How to get there:

From Salem, travel east on Highway 22 for approximately 25 miles, passing through the town of Mehama and turn north onto North Fork Rd. (Look for the blinking light and the Swiss Village Restaurant at this intersection – though the restaurant is never open, so don’t expect to eat there.) Continue on this paved road for 15 miles and turn right onto Elkhorn Rd. Cross over a bridge and continue one-quarter mile more to a gravel parking lot and the trailhead.

Distance and Elevation Gain:

It’s 9 miles round-trip if you walk all the way to Shady Cove Campground and back. You can shuttle if you have a second car, and leave it at the campground. To reach the campground, continue on North Fork Road for about 4 miles and turn right on Forest Road 2207. In 2.5 miles you’ll reach the campground where you can leave your car.

It’s a moderate hike, long but only 400 feet in elevation gain.

Fees and Permits:

A Pacific Northwest Forest Pass is required. You can purchase one online at the US Forest Service website, for $30. It is well worth the price, as an individual day pass costs $5. You can also purchase the pass locally at Bi-Mart. The trail is open year-round, unless under heavy snow.

What to see and do:

This is by far one of my favorite local hiking trails; I actually hesitated sharing it in the spirit of keeping it a secret. It is located in the Opal Creek Recreation Area and parallels the natural curve of the Little North Santiam River.

From the parking lot, you’ll walk through a logged area that is flat and muddy when the weather is wet. Make sure you wear proper shoes/boots at this time of year. Soon, you’ll descend into the river canyon and the trail meanders through a magical, lush green, old-growth Douglas fir forest. You’ll come to a rustic log footbridge, the first of many. (Careful, the wood can be slick if wet.)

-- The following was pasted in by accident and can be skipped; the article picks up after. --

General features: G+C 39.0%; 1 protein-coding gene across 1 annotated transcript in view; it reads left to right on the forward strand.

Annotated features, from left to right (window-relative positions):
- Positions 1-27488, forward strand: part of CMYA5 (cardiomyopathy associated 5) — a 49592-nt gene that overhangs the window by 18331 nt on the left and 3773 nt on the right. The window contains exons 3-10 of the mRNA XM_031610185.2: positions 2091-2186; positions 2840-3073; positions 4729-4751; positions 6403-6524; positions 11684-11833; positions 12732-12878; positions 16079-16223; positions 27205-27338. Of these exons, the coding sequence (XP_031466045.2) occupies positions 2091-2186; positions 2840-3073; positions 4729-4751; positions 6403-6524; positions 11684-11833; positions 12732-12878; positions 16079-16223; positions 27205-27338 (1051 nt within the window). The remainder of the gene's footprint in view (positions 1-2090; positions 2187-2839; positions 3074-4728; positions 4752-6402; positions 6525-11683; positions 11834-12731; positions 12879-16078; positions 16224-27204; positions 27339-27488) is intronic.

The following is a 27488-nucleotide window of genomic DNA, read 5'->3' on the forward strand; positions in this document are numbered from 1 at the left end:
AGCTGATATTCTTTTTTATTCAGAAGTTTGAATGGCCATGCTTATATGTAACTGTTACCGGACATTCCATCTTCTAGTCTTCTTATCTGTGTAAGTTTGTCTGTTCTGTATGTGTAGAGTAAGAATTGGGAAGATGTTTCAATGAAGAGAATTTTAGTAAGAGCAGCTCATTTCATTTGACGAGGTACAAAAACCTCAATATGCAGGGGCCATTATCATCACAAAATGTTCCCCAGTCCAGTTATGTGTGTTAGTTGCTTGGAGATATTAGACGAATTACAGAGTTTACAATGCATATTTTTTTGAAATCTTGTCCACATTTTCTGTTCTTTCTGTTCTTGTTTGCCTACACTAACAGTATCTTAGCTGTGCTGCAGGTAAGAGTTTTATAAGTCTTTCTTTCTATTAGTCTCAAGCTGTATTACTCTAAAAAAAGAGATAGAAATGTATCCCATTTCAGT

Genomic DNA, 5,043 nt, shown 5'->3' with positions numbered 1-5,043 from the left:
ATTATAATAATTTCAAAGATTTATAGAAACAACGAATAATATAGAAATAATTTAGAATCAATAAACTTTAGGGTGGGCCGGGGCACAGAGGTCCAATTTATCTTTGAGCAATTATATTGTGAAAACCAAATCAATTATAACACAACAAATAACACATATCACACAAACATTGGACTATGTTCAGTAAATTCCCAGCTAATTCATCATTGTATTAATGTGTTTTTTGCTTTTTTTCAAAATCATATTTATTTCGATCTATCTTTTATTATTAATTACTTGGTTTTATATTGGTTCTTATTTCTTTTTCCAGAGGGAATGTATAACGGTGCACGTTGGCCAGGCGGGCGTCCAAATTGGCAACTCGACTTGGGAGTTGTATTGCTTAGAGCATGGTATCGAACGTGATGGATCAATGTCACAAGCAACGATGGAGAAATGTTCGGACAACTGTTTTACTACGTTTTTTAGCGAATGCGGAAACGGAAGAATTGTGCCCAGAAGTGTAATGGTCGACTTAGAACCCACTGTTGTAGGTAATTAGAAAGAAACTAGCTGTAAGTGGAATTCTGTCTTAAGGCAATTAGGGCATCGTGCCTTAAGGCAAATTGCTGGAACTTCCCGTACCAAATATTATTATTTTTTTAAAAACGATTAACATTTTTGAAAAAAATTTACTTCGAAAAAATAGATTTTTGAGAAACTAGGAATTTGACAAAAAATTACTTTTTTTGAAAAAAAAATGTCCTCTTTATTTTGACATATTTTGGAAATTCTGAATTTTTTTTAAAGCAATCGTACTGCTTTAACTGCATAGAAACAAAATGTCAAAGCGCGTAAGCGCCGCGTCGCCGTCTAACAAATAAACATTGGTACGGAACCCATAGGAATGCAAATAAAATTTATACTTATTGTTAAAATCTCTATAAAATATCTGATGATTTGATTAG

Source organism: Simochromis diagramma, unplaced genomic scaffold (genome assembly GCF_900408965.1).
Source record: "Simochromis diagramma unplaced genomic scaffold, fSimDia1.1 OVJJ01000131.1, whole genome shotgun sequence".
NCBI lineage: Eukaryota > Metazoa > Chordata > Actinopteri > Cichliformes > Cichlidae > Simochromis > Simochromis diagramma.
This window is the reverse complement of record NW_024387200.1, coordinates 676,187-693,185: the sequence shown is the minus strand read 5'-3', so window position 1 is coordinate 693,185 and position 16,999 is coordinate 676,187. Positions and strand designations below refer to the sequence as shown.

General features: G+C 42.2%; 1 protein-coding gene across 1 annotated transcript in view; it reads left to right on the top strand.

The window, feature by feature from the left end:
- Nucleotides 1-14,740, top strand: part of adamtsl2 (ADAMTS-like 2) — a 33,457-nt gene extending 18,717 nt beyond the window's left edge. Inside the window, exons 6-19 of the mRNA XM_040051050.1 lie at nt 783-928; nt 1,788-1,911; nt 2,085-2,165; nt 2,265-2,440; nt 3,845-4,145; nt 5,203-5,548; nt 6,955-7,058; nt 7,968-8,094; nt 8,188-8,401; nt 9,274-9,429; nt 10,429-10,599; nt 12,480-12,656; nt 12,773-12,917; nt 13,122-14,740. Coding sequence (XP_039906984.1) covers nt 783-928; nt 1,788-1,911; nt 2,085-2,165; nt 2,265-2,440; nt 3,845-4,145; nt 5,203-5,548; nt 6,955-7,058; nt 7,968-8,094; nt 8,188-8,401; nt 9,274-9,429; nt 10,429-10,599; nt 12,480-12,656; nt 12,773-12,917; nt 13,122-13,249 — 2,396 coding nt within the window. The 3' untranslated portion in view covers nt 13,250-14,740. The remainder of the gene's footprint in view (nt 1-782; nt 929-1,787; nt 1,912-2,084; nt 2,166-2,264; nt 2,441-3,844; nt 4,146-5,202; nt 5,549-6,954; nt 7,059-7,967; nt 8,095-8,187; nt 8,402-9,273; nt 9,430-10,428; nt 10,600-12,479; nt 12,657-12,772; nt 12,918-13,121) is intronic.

As you walk along the river the views are amazing and there are many access points to the tumbled smooth stone beaches and emerald pools below. (A word of caution if you are traveling with children, the banks can be steep with uneven terrain, and the rocks can be slippery, though it is a wonderful adventure and surely one not to miss.)

The trail switchbacks up and over rocky lava walls covered with moss and ferns, Oregon grape and yellowing oxalis, salal and wild ginger. The day we went, it was below 32 degrees, so icicles hung from the moss on the trees. Rock outcroppings yield great viewpoints of Henline Mountain and Henline Creeks Triple Falls across the river. The trail switchbacks down again to the river and after about 3+ miles you’ll come to four large emerald pools. These can be assessed from North Fork Road and are very popular swimming holes in the summer. The last wooden bridge that would take you to the campground has been washed away with the high water, so we had to turn around here.

It’s good to plan ahead and remember that it gets dark early at this time of year. So keep an eye on your watch; if you hike for three hours out, you’ll need three hours to get back to your car. Also, wear shoes with a good tread.